• Piyumi Kapugeekiyana

Death row devotional

I recently attended a devotions writing workshop by Rev. Im Jung, the Asia Pacific Director of the Upper Room—a ministry devoted to encouraging Christians in their walk with God through daily devotional guides. These devotionals—short personal meditations on scriptures—are written by ordinary Christians from all walks of life.

Most times, you encounter the voice of someone you recognize, someone with a life similar to your own. Regular folks the world over sharing the struggles we all deal with—selfishness, impatience, anger, unforgiveness—and meditating on biblical instruction so that they can do better. Most days, the stories are rooted in familiar environments - work, school, home, church. Not today.

Today's devotional was written by an inmate on death row. It gave me pause.

His message was a simple one, about how gratitude to God helps fuel contentment. Rendered powerful by his circumstances.

Naturally, I wanted to know more. Who was this person? Why was he on death row? Why was he writing for the Upper Room?

Here's what I found:

George T. Wilkerson is a 37-year old Korean/American who is incarcerated on North Carolina's Death Row after being convicted in 2006 of a double homicide. He was 23 when, in a drug-addled haze, he shot two teenagers Christopher Voncannon and Casey Dinoff. The story is a tragedy.

After George was sentenced, he began reading and studying the Bible daily. Not long after that, he gave his life to Christ. Today, he's both a writer and an artist—all while being imprisoned. I read some of his writing on The Marshall Project, starting with How a Phone Changed My Life on Death Row. It's blunt, evocative writing. Consider these opening lines:

"Dying is the easy part. Waiting years to be executed, with no one to connect with — that’s the nightmare."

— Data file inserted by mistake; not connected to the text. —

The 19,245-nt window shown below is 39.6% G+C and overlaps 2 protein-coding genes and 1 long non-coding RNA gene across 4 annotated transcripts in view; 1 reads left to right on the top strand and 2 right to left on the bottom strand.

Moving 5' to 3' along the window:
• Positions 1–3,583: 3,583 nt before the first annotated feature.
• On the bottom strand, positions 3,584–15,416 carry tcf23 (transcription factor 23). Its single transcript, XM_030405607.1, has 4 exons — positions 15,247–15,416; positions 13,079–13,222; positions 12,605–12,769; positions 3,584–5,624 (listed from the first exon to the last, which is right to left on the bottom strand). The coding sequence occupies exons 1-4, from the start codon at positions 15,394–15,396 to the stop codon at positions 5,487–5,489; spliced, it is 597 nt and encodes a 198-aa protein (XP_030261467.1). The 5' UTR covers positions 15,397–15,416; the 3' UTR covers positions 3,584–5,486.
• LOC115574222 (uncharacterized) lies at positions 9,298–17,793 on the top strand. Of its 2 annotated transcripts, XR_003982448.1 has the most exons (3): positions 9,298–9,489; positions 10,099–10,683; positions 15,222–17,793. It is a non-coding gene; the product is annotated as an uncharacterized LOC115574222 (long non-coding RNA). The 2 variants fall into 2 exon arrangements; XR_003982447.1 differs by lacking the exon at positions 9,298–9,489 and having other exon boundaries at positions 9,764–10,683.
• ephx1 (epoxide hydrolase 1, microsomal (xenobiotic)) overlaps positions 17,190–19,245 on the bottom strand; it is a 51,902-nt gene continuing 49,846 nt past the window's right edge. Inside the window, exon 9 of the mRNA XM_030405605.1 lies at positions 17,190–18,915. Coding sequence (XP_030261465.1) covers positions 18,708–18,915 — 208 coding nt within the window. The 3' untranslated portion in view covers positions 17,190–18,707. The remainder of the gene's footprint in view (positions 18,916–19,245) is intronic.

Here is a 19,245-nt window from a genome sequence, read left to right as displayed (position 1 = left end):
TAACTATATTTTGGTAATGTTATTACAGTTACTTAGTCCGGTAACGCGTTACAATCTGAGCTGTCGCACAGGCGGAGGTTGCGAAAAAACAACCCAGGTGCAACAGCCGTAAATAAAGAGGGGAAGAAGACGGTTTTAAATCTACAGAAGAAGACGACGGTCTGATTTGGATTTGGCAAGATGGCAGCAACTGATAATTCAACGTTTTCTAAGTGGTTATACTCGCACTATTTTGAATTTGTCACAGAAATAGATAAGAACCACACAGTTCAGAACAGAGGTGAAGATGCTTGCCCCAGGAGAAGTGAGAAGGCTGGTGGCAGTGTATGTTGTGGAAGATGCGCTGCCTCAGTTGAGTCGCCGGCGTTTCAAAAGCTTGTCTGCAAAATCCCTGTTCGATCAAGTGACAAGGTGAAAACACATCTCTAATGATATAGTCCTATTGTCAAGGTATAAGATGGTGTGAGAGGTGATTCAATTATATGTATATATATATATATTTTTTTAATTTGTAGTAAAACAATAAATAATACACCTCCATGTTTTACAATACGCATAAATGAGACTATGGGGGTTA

Soon after, I delved into The Implications of Trying to Kill Yourself on Death Row.

Haunting in its portrayal of prison life, he writes:

"Death Row is unique within the prison system: men aren’t shipping in and out regularly. For the most part, our population is static. We live shoulder to shoulder with each other for decades. When one of us dies, it’s like losing a tooth, a digit, a limb."

In this interview with Christian writer Sandie Shirley, George describes trying to build bridges with his cell mates and shine Christ's light in a society considered to be one of the darkest. He called writing an act of faith..."never knowing whether my words will be read by others."

Today—thanks in no small part to the Upper Room—I ended up reading many of his words and they mattered.

So often, we divorce ourselves from marginalized voices like those of prison inmates. We relegate them to the scrap pile to pay penance for deeds that repulse us. We don't want to know their names and their stories are not our concern. But stories like George's are precisely what remind me that we have all sinned and fall short of the glory of God (Romans 3:23). And yet, God seeks us out in our darkest places and pledges to transform us.

What would happen if we took the time to listen to the stories of those we currently refuse to acknowledge? What would we learn if we stepped into another's darkest moment and experienced life from their vantage point? Would we recognize our own fragile humanity in them? Would it affect our choices? Would it affect our policies?

I can't help but wonder.


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